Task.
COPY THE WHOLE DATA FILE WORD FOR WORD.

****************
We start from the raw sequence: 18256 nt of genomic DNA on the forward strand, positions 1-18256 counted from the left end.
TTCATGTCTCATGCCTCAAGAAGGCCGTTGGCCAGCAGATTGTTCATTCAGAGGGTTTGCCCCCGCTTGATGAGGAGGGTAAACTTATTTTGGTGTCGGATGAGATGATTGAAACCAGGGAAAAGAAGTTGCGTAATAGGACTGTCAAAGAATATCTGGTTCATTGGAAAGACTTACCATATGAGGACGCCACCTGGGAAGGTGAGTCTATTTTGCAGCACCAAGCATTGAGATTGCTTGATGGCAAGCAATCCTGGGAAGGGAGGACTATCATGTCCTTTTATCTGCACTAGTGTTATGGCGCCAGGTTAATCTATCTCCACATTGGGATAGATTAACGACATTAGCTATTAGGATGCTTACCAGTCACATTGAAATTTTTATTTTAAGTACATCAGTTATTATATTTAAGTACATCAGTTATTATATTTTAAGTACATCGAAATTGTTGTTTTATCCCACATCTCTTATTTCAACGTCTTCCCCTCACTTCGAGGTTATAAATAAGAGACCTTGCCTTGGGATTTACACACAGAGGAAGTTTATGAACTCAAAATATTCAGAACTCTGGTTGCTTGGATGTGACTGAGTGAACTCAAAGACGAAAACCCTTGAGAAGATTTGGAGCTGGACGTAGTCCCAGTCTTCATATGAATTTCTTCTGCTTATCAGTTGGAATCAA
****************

We start from the raw sequence: 18256 nt of genomic DNA on the forward strand, positions 1-18256 counted from the left end.
TTCATGTCTCATGCCTCAAGAAGGCCGTTGGCCAGCAGATTGTTCATTCAGAGGGTTTGCCCCCGCTTGATGAGGAGGGTAAACTTATTTTGGTGTCGGATGAGATGATTGAAACCAGGGAAAAGAAGTTGCGTAATAGGACTGTCAAAGAATATCTGGTTCATTGGAAAGACTTACCATATGAGGACGCCACCTGGGAAGGTGAGTCTATTTTGCAGCACCAAGCATTGAGATTGCTTGATGGCAAGCAATCCTGGGAAGGGAGGACTATCATGTCCTTTTATCTGCACTAGTGTTATGGCGCCAGGTTAATCTATCTCCACATTGGGATAGATTAACGACATTAGCTATTAGGATGCTTACCAGTCACATTGAAATTTTTATTTTAAGTACATCAGTTATTATATTTAAGTACATCAGTTATTATATTTTAAGTACATCGAAATTGTTGTTTTATCCCACATCTCTTATTTCAACGTCTTCCCCTCACTTCGAGGTTATAAATAAGAGACCTTGCCTTGGGATTTACACACAGAGGAAGTTTATGAACTCAAAATATTCAGAACTCTGGTTGCTTGGATGTGACTGAGTGAACTCAAAGACGAAAACCCTTGAGAAGATTTGGAGCTGGACGTAGTCCCAGTCTTCATATGAATTTCTTCTGCTTATCAGTTGGAATCAA